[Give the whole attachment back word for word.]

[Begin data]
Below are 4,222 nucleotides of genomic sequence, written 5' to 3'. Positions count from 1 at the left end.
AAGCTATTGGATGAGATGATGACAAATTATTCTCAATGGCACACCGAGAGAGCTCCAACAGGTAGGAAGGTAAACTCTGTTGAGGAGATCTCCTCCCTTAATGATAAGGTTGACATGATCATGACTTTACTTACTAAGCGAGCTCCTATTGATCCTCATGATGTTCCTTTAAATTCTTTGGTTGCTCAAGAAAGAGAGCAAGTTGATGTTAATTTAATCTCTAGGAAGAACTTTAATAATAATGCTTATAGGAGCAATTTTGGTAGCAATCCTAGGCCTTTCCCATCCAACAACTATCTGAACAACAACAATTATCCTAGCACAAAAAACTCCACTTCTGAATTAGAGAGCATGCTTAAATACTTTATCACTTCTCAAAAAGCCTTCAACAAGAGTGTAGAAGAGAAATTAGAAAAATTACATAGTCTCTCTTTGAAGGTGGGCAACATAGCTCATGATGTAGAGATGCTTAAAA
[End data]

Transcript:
Below are 4,222 nucleotides of genomic sequence, written 5' to 3'. Positions count from 1 at the left end.
AAGCTATTGGATGAGATGATGACAAATTATTCTCAATGGCACACCGAGAGAGCTCCAACAGGTAGGAAGGTAAACTCTGTTGAGGAGATCTCCTCCCTTAATGATAAGGTTGACATGATCATGACTTTACTTACTAAGCGAGCTCCTATTGATCCTCATGATGTTCCTTTAAATTCTTTGGTTGCTCAAGAAAGAGAGCAAGTTGATGTTAATTTAATCTCTAGGAAGAACTTTAATAATAATGCTTATAGGAGCAATTTTGGTAGCAATCCTAGGCCTTTCCCATCCAACAACTATCTGAACAACAACAATTATCCTAGCACAAAAAACTCCACTTCTGAATTAGAGAGCATGCTTAAATACTTTATCACTTCTCAAAAAGCCTTCAACAAGAGTGTAGAAGAGAAATTAGAAAAATTACATAGTCTCTCTTTGAAGGTGGGCAACATAGCTCATGATGTAGAGATGCTTAAAA